Isaac Tobin has one of the dream creative jobs. He’s a Senior Designer at the University of Chicago Press, which means he designs book covers all day. He was part of ADC Young Guns 7, NewCity Lit50, the AIGA 50/50 and had his work included in publications such as The Society of Typographic Arts Archive and Print Magazine. He enlightened us on his career, his process, and getting people to ignore that old advice about book covers.
Can you give us the low-down on how you got to where you are today in your career?
I’ve been working as a book designer since about 6 months after I graduated from college. I wasn’t sure what type of graphic design I wanted to do but was really into typography and wary about working in advertising or something very corporate, and both of my favorite teachers were book designers. Luckily one of them freelanced for a press in Boston and let me know when they had an opening for a design assistant. It took me a while to get the hang of book design, but it turned out to be a great fit for me.
Above – Cover for Cartographies of Travel and Navigation
Can you tell us a bit about your process and what’s involved in a typical design project for you? How does one distill 400 pages of prose into a single visual?
The vast majority of the books I work on are academic nonfiction. My goal isn’t to capture every nuance of the book, and unlike a novel I’m not so concerned with visually capturing the mood of the writing. Instead I’m trying to help the book find the right readers, so I have to try to both communicate some of the book’s subject matter, and do it in an attention-grabbing, memorable way.
Above – Cover for Contemporary Athletics & Ancient Greek Ideals
I don’t actually read the entire books; the introductions are normally enough, and it’s actually the informative summaries the acquiring editors put together that are the most helpful. And in fact my strongest covers are often the ones that stick closest to my first crude thumbnail sketch I draw when I first hear about the book. I think there can be a lot of power in that first impression.
Above – Cover for Everything Matters
Have you ever had to design a book cover for a book you really dislike?
Sure! I work on all sorts of books, and that’s included plenty of books where I find myself being very skeptical of the authors’ arguments, but also some where I disagree with their political views. But a much more common challenge is a subject that either bores me or is just inscrutable to an outsider to the field like me.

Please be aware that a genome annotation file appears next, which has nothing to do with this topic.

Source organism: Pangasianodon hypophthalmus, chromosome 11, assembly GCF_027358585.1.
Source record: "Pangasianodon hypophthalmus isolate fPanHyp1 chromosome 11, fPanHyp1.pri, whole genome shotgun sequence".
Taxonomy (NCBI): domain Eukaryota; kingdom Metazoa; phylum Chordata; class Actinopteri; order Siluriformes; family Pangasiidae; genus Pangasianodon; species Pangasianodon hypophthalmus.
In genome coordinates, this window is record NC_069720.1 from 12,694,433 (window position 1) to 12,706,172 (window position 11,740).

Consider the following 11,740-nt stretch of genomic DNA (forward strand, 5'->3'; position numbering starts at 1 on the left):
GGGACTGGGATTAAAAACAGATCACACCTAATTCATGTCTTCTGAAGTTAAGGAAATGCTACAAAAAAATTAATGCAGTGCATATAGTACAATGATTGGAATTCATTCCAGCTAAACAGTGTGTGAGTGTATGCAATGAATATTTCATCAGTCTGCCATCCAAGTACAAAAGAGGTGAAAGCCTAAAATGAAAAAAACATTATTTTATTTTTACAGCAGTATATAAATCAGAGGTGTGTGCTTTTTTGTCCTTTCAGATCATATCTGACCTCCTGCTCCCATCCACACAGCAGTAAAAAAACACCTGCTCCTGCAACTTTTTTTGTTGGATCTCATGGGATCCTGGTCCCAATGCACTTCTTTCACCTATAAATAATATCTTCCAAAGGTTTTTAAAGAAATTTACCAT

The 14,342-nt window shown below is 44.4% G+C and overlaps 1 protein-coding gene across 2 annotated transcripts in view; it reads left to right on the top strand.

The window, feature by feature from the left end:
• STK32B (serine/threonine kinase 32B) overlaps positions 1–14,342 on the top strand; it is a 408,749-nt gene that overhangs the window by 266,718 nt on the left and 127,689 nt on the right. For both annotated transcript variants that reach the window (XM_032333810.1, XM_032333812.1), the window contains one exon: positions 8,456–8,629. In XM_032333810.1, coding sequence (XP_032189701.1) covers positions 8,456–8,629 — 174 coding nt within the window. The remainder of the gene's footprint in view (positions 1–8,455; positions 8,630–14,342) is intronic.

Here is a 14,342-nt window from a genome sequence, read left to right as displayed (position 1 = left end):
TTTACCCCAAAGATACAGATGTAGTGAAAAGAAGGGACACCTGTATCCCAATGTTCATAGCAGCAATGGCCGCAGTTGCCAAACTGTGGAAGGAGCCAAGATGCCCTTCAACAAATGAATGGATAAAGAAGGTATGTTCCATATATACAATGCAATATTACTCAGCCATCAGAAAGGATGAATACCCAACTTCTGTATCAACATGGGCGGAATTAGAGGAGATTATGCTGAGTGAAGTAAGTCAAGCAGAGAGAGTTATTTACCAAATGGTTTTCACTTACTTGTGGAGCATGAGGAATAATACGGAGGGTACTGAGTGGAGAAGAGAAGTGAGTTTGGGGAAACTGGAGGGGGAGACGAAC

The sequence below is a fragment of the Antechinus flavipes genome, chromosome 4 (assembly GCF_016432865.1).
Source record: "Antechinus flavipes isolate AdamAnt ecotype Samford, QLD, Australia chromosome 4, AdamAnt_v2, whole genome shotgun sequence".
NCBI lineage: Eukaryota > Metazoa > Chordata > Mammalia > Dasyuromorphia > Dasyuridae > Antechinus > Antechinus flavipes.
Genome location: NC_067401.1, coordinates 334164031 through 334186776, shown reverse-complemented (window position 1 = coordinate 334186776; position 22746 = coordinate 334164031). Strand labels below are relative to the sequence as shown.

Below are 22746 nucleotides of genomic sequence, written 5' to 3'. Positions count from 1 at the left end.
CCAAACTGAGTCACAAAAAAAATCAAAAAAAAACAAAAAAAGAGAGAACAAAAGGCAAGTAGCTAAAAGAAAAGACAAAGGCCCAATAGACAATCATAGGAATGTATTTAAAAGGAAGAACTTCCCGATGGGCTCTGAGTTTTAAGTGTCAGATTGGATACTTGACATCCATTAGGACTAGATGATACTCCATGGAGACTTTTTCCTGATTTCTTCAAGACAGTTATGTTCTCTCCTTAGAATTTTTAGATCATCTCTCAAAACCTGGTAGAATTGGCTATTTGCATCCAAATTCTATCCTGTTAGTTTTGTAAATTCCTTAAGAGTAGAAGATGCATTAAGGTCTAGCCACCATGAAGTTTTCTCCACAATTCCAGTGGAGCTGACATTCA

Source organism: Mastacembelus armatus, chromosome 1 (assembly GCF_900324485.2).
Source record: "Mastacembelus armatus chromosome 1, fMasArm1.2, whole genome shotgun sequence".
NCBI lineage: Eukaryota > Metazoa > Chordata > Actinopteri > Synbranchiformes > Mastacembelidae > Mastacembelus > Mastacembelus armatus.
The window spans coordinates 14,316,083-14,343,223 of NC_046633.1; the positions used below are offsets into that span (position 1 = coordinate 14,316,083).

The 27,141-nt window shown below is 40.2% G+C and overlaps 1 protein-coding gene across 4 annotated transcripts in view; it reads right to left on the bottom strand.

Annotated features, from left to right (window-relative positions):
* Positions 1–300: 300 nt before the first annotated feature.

Above – Attleboro custom typeface
Do you have any top secret inspiration sources that you can share with us?
That’s tough! I’m inspired by all sorts of things, but one thing I love about my job is the books themselves are my main source of inspiration. I try to let the content of each book suggest the design approach, which pushes me to try new things.
Above – Interior for The F-Word
I TRY TO LET THE CONTENT SUGGEST
THE DESIGN APPROACH
You’ve designed book covers for some of the most influential authors alive, and had recognition from AIGA, ADC Young Guns, and The Type Directors Club. Has there been a point yet as a young creative where you’ve sat back and thought, “Okay, I might be alright at this”? Or is it just constant striving?
I think I’m intrinsically a strange mix of incredibly insecure and competitive. At times I’ll feel like there’s no point, I’m a fraud, I can never do anything as great as the geniuses out there. But I’ll also see great work being done and have a strange sense of entitlement that I should be getting to make great work too! Earlier on in my career I think I managed to turn that mix of conflicting emotions into a real drive to improve my design. Being confident enough to take on big challenges and have faith that I will rise to the occasion, but also with enough self-doubt to be very critical of the work.
I’M A STRANGE MIX OF
INCREDIBLY INSECURE AND COMPETITIVE.
Above – Christian Kracht paperback covers
Above – Excerpts from Tobin’s collages
What’s next for Isaac Tobin?
I think more books! I am still learning new things all the time, and I want to push my book designs further. I’ve also got a nearly complete text typeface (well, the basic roman weight of it) that I want to properly expand and finish so that I can set an entire book in something I drew from scratch. That would be so satisfying, if I could pull it off that is …